28. 28. Peer assessment or peer review? • Definitions – Assessment – gives grade – Review – gives feedback but no grade – Two aspects: • Writing reviews of others’ work • Receiving reviews on own work from peers “… many students dislike being asked to mark other students work and receiving marks from other students. There are many reasons for this, including a belief by students that their peers do not have the expertise to mark reliably. In contrast, students are usually very positive about the benefits of peer review processes where marking is not involved.” http://www.reap.ac.uk/PEER/Research.aspx
  29. 29. Peer assessment? • Benefits: – Students (say that they) want more feedback – Students (say that they) want prompt feedback – Does not take (much) extra staff time • Problems: – Concerns about the reliability of student marking (quantity over quality?) – Students don’t like grading peers
  30. 30. Peer Review • Benefits of receiving peer review – Accessible language of peers – Variety of feedback – Conflict of feedback mirrors professional life (must process and decide what to accept/reject) • Benefits of giving peer review – Constructing feedback requires cognitive engagement • Knowledge construction • Engagement with assessment criteria • Developing discipline specific writing skills – Variety of approaches can stimulate self-reflection • Issues – Summative assessment?
  31. 31. Online Tools for peer assessment/review • Moodle Workshop • New LTI tool: ACJ (Adaptive Comparative Judgement) • Other options – Moodle Wiki – Moodle Forums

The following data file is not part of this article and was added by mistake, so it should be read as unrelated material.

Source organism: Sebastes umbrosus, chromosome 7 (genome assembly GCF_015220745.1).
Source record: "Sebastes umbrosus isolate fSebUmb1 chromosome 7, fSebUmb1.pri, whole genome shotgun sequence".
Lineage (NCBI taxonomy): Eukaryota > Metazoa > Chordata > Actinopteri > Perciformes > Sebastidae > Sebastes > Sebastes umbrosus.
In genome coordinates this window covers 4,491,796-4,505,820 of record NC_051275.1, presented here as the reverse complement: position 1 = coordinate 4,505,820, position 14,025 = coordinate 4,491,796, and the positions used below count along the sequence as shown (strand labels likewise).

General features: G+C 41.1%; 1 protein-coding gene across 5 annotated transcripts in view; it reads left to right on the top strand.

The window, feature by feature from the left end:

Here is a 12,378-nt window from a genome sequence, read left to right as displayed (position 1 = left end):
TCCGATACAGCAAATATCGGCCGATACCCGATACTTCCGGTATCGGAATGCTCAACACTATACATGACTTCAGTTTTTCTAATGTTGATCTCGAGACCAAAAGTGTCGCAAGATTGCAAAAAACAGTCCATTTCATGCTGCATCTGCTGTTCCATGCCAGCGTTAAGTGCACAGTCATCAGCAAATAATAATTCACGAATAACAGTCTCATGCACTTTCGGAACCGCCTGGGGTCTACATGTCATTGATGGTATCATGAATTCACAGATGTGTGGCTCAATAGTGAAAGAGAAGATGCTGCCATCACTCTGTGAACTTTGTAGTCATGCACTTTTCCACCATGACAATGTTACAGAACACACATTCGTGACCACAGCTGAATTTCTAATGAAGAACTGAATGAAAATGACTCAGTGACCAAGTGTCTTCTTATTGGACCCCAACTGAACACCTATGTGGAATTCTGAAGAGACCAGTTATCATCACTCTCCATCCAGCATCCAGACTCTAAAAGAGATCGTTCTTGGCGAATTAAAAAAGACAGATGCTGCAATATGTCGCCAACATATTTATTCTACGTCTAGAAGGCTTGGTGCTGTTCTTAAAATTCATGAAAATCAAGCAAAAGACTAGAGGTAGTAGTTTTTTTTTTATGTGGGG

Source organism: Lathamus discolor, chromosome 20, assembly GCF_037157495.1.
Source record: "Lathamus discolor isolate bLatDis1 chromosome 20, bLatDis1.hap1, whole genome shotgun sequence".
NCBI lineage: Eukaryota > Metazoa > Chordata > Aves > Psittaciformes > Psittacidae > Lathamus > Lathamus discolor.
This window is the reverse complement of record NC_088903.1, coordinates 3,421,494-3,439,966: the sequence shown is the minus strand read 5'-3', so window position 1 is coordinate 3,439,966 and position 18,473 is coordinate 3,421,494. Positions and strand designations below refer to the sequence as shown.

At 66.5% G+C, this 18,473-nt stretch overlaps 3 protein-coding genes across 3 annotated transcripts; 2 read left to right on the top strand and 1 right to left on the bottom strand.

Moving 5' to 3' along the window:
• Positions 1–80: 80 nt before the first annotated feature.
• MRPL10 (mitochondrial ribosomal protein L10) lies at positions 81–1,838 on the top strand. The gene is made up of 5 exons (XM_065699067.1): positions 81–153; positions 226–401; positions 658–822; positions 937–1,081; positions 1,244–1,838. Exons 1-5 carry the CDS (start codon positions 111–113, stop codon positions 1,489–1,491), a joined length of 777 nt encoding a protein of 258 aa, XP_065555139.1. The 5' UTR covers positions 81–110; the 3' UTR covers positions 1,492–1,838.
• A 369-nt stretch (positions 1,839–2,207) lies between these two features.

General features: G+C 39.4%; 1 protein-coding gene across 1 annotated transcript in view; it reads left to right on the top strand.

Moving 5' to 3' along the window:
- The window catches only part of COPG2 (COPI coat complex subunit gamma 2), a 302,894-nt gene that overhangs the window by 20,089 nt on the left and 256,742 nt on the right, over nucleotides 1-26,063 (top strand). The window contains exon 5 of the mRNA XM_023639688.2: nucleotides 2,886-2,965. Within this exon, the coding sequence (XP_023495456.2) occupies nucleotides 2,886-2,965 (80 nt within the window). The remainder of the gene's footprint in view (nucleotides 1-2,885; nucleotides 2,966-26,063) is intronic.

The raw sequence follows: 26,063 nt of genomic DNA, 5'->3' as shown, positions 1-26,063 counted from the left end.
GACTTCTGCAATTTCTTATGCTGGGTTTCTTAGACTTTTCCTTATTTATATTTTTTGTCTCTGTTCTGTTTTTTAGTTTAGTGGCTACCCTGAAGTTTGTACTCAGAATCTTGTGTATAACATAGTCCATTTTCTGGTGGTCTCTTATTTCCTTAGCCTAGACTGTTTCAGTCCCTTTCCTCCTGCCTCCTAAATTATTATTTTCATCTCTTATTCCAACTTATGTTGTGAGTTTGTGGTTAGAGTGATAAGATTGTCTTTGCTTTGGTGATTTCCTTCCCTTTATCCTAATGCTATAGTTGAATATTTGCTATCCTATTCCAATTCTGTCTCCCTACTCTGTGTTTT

32. 32. Moodle Workshop • Similar to Moodle Assignment • Options for self, peer and tutor review • Options for review or assessment • Option to assign tutor mark for submission and for review
  33. 33. Adaptive Comparative Judgement • Thurstone (psychophysics); Pollitt • Students are presented with (random) pairs of submissions and judge better/worse • Software uses iterative and adaptive algorithm to sort submissions • Staff can “seed” submissions to provide grade boundaries Pollitt, A (2012) The method of Adaptive Comparative Judgement. Assessment in Education: Principles, Policy & Practice. 19: 3, 1- 20. DOI:10.1080/0969594X.2012.665354
  34. 34. Adaptive Comparative Judgement • Benefits – Timely feedback – Easier than peer assessment – Little staff time – Has inter and intra rater reliability • Issues – Trust in new system – Complex criteria – Rich feedback http://www.cambridgeassessment.org.uk/Images/232694-investigating-the- reliability-of-adaptive-comparative-judgment.pdf
  35. 35. Discussion • Do you trust students to peer review responsibly? – Why/not? • Do you think peer assessment or review are preferable? • What about ACJ – Would you be interested in participating in a pilot next academic session?
  36. 36. Feedback